And the starting point? A simple question: what kind of Welsh citizens does the nation want to create by the time they are 19?

It’s born out of an underlying optimism that the future isn’t something that just happens with monotonous, uncontrollable inevitability. Through education – the thinking in Wales and Scotland goes – we can create the future we want.

And one of the benefits of leading ASCL is looking in on, reflecting, and learning from these diverging systems and then, through our Council of elected members, bringing together the key lessons from such a crucible of various reforms.

And there’s a couple of good reasons why at this time we should give renewed energy to the process of learning from one another. The first is that ASCL has embarked on an ambitious process to follow up on our original Blueprint for a Self-Improving System (www.ascl.org.uk/blueprint), a document that helped to create a roadmap for a suddenly atomised English education system. You can read more about the need to take stock, reflecting on what the main levers of moving the education system from good to great might be in Julie McCulloch’s article on page 6.

But there’s another reason for us to remind ourselves that whether it’s in dogs, humans or education, we can shape the future more than we realise. We don’t have to be passive recipients of other people’s ideas. And that feels more the case now than a couple of months ago.

Because that whopping majority delivered by the electorate to the Conservative government could prove far more significant as an opportunity for education than we realised.

This isn’t, by the way, a political point; our members across the UK will all have different views of what the Johnson government stands for and how it conducts itself. This is an argument about opportunity rather than policy.

From where I sit, that majority and the redrawn political map may change everything. It may, for example, signal that we are finally moving out of an age of managerialism – where, differently from the boldness of Scotland and Wales – the English system has too often fixated on tinkering with accountability measures, adding new forms of financial auditing, putting more in without taking some things out. It too often feels bloated, crushing, untrusting.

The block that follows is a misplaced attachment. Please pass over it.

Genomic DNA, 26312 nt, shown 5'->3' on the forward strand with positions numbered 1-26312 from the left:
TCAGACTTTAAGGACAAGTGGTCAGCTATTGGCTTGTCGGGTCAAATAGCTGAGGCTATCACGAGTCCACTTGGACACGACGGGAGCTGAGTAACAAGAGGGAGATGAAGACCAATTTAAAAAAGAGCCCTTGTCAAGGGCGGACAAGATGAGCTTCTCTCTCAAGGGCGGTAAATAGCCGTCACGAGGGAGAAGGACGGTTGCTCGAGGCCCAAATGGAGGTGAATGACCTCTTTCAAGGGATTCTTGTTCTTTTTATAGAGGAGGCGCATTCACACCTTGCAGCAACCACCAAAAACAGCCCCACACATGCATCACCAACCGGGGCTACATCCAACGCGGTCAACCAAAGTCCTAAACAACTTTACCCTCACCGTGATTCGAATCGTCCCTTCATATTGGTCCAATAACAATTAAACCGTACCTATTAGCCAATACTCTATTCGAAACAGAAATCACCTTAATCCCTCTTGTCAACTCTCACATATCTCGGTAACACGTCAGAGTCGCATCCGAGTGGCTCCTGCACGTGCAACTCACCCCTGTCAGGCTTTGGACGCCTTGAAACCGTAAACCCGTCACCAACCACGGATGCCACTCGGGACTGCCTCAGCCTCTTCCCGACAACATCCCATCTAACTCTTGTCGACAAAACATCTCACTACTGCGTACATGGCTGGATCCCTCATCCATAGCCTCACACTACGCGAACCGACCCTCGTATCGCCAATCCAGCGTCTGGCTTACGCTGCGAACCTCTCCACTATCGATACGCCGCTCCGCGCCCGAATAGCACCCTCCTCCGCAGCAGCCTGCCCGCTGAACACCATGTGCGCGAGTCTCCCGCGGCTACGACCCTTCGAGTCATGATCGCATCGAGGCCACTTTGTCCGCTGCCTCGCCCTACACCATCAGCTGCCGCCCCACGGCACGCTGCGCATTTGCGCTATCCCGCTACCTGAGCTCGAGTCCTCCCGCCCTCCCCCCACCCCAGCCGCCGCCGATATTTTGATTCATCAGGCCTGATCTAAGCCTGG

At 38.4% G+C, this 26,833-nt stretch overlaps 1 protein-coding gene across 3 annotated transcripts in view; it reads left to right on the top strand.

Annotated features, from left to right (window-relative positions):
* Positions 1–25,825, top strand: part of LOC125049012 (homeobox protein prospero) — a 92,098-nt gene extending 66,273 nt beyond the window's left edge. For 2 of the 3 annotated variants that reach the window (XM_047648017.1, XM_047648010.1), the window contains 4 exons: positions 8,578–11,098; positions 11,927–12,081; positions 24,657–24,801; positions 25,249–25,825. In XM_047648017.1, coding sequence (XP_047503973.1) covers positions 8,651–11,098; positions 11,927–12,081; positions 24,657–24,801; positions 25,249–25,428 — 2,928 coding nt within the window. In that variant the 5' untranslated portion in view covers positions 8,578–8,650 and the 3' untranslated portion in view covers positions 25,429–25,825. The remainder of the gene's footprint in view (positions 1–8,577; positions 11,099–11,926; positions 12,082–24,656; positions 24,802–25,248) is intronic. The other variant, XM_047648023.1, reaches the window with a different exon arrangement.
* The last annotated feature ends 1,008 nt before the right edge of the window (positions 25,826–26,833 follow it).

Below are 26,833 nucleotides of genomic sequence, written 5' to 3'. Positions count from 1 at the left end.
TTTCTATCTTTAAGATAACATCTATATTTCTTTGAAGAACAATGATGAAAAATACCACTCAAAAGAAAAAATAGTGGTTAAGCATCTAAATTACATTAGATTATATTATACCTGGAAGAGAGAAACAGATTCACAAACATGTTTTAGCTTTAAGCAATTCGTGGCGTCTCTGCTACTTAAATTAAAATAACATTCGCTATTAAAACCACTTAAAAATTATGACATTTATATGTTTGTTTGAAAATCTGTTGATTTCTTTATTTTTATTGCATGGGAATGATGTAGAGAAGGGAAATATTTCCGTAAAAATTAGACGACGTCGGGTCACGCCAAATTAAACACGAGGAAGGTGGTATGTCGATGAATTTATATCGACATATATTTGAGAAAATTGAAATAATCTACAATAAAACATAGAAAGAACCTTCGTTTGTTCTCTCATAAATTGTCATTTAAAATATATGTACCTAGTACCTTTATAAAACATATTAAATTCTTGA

Well, now there’s a Prime Minister who seems to like big shiny things – eye-catching projects, audacious reforms. And there’s a party in power that suddenly finds itself with constituencies it hasn’t served before, including many Midlands and Northern constituencies who for too long may have felt that education wasn’t part of the solution in their lives: it was part of the problem.

Fair play

The government will need to deliver real change in those communities. And that’s where we come in. Because ASCL’s revised blueprint will be predicated on the concept of fairness – how do we make education work for all children and young people from all backgrounds?

Our commitment to The Forgotten Third (www.ascl.org.uk/ForgottenThird) and the concept of an English passport qualification are directly designed to give the dignity of achievement to those left behind. And our deep commitment to technical and vocational education, our championing of further education colleges – suddenly all of these move to the centre of the political debate.

So while of course we’ll continue to campaign on funding, recruitment, young people’s mental health, workload and all the issues that show no sign of disappearing just yet, you’ll see ASCL setting the bigger agenda, engaging with government to bring the insights and expertise of our members across the UK into direct contact with policymakers.

We’ll be showing how what we do now can shape a brighter future. For which, my belated thanks to Molly B’s vet. 

Geoff Barton (and Molly)
ASCL General Secretary